A spot of naughty fun for today as there has been far too much early death and depression so far and we are almost half way through! Okay, this one might involve early death but I can promise you rampant nudity to balance it out. Let the revels begin!
|The Death (or Last Days) of Babylon (1891) George Rochegrosse|
Well, that escalated quickly. Today's model is a wonderful, Titian-haired beauty called Sarah Brown, or rather she wasn't. She was actually a French lass called Marie-Florentine Roger (or Royer) born in 1869, but she took the name 'Sarah' in tribute to Sarah Bernhardt. As she was judged to look British, or 'celtic', with her long golden red hair she was given the most British surname they could think of, 'Brown' (just like the family in Paddington Bear).
|The Divine Sarah in 1864, photographed by Felix Nadar|
While Sarah Bernhardt was a hit on the stage but also known for her diva behaviour, Miss Brown was an artist's model, easily identified in canvases of the 1880s and 1890s. She is Clemence Isaure, a medieval figure who supposedly founded the Academy of Floral Games, leaving a legacy that would reward the best poets with gold and silver flowers.
|Clemence Isaure (1887) Jules Lefebvre|
Look how lovely and refined she looks, all elegance and dignity. However, the stories we have of Sarah Brown are somewhat different. She was a bit of a handful, according to the artists she worked with, although Rochegrosse denied the stories he read about her shenanigans, claiming it was all business in his studio, thank you very much. However, the stories persist. She apparently delighted in kicking over the easels of the artists who were working on paintings of her. This seems a bit dubious because no matter how beautiful she was, you wouldn't want someone who wrecked your paintings, it wouldn't make sense, so I'm with Rochegrosse on that one. Apparently she fell in love with a model called Bamboulo (who I cannot find any pictures of, unfortunately, but I'm guessing it was a pseudonym of a gentleman of African descent), whose party piece was eating a whole rabbit including bones and fluffy tail. Well, what woman could resist that?
|detail of Venus and Adonis (1895) Frederick MacMonnies|
My favourite story about Sarah is that she was stabbed by an English countess while modelling for Rochegrosse. No reason seems to have been given and it was strenuously denied by Rochegrosse but that is a great story to tell. Paul Dollfus, in his book Modeles d'Artistes from 1888 described her as having 'the virginal features of the Middle Ages, hair the colour of fire, and she is built like a statue.' She was a popular model, able to bend in a popular manner to all sorts of contortions which made her a valued subject, possibly excusing her bad behaviour. She was known to smoke while posing and keep on her stockings and boots (you wouldn't want to catch cold, after all).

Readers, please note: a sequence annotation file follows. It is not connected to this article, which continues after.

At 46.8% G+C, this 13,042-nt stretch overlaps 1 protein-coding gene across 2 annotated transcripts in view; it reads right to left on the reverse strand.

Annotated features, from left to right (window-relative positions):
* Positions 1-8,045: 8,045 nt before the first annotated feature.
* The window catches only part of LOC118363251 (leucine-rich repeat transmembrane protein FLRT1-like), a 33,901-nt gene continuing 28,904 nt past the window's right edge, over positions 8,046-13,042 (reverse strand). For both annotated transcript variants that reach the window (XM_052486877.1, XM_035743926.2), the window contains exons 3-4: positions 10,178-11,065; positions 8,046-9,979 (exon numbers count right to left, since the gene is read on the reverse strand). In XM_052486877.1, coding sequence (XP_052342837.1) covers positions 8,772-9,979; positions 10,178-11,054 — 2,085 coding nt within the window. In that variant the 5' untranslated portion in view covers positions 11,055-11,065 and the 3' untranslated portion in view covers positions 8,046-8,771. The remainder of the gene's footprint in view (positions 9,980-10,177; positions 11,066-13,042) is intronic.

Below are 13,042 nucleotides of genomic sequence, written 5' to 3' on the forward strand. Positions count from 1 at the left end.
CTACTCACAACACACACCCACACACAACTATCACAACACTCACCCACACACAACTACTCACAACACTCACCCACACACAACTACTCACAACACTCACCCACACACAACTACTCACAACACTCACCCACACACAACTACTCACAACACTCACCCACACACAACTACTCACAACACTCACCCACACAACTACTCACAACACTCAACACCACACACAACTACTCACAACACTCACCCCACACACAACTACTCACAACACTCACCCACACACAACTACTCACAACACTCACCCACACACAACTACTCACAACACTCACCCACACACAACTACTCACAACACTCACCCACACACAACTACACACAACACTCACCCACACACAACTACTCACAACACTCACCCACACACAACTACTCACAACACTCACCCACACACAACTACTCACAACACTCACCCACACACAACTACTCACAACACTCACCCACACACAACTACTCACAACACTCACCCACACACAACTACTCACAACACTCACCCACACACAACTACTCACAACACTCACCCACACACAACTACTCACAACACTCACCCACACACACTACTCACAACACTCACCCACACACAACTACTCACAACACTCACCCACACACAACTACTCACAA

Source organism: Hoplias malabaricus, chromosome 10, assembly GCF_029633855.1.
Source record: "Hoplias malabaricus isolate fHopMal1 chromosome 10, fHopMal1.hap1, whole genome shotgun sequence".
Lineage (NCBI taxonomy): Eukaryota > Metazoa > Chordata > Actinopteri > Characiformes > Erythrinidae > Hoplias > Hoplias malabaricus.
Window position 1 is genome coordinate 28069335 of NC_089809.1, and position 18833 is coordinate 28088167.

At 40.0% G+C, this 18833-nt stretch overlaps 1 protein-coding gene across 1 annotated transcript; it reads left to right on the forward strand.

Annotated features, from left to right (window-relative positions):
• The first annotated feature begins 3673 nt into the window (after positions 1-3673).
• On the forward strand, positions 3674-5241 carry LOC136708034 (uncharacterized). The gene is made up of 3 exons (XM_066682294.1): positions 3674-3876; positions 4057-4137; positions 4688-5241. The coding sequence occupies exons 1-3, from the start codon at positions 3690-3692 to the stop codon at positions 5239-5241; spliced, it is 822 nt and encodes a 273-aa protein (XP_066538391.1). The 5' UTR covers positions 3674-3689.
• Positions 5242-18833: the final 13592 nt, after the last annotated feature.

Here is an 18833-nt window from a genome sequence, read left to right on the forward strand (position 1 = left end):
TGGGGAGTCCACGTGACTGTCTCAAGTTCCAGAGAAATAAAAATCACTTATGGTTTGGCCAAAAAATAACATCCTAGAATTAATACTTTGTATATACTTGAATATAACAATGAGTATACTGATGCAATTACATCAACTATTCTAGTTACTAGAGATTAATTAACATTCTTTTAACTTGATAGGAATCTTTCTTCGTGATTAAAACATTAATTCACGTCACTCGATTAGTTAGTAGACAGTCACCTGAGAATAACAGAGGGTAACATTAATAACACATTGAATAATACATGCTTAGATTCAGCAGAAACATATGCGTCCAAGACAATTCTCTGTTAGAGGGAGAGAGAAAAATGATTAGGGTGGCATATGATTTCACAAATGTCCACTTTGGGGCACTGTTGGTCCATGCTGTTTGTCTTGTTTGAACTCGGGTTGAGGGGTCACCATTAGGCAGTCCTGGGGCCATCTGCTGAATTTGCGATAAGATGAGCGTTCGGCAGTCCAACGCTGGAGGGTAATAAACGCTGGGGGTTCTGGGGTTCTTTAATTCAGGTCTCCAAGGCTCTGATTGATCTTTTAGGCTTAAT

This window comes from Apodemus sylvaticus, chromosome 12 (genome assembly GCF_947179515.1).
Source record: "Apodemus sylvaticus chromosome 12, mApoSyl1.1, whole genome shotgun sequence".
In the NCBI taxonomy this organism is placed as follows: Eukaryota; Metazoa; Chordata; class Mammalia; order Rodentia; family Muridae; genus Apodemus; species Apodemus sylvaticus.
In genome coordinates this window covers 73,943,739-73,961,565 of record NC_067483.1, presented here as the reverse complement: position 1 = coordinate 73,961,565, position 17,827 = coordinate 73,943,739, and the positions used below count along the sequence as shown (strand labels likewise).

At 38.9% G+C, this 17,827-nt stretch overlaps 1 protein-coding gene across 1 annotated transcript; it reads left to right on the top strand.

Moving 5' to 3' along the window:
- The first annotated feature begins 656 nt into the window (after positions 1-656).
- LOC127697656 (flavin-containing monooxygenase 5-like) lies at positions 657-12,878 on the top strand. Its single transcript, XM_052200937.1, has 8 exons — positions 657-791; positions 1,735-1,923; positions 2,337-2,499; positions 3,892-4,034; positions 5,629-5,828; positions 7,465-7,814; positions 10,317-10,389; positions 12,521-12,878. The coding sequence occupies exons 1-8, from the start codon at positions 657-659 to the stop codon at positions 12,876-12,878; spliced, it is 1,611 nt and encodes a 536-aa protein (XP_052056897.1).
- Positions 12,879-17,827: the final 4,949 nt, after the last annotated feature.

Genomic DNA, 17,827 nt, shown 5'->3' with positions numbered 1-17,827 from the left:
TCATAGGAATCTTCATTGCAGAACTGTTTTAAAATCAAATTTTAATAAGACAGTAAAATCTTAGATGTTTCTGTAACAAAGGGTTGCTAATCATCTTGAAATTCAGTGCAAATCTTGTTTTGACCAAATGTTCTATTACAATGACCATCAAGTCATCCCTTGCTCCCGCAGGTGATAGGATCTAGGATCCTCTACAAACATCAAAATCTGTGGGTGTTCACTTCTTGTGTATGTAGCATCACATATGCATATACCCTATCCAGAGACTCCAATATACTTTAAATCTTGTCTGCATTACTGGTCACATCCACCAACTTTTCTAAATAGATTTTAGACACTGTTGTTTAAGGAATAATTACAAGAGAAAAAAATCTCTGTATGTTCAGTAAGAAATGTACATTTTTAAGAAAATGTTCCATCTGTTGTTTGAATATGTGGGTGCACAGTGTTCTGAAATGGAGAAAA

|Lady Godiva (1890) Jules Lefebvre|
I think you can tell by the pictures she appears in, such as Lady Godiva here, Miss Brown had no problem with nudity. Possibly the best known story about Sarah, one which has immortalised her, is the story of the Bal des Quat'z Arts in 1893...
|Le Bal des Quat'z Arts Descendant les Champs-Elysees (1894) Georges Rochegrosse|
Le Bal des Quat'z Arts (of the Four Arts Ball) was first held in 1892. The four arts mentioned were architecture, painting, sculpture and engraving and was a thoroughly artistic and serious celebration of visual arts. And boobs.
|Invitation to the Bal des 4-Z'Arts 1920. Crikey.|
|And 1931. Put that away!|
|1908. For goodness sake.|
What now appears to be an explosion of cultural appropriation and racial insensitivity and boobs started as a cheeky, bohemian expression of the art world in end-of-century Paris. Sarah's moment came in the 1893 event when she appeared as Cleopatra, apparently dressed like this...
|Sarah Brown as the Queen of Egypt. Fishnet and boobs.|
For heavens sake. Actually, according to contemporary accounts, she was wearing a loin cloth and was held aloft on a shield as part of a tableau vivant (what arty people claim their are doing when they have their boobs out in public) and she got arrested. Quelle surprise massive...
|Les Quat'z Arts (c.1890s) Adolphe Willette|
Sarah was arrested along with fellow models/attention seekers 'Manon' (Josephine Lavolle), 'Suzanne' (Emma Denne), and 'Yvonne' (Clarrise Roger). Rather than appearing in the altogether in court, Sarah managed to baffle the authorities by appearing in court modestly dressed with a bonnet, looking rather 'common-place' as reported in the press. Fooling no-one, the girls were jailed for three months for indecency. Their trial was greeted by 2000 students marching, wearing symbolic fig-leaves on their hats. The protests started peacefully but ended with days of rioting and violence, as is traditional. For Sarah, this was her high point in artistic and political fame as she slipped away from view shortly afterwards. She fell victim to consumption and died at the rock-and-roll age of 27, possibly taking her own life. The newspapers reported her death, relishing the chance to talk about her naughtiness again - 'Models are generally well-behaved girls and many live like anchorites (religious recluses) for fear of spoiling their plastic beauty, and losing the power to exact high fees. But Sarah Brown, who was a red-haired Jewess, lived the life of a Bacchante.'
Despite the briefness of her life, Sarah Brown, the nude-y saucepot, certainly won't be forgotten.
See you tomorrow.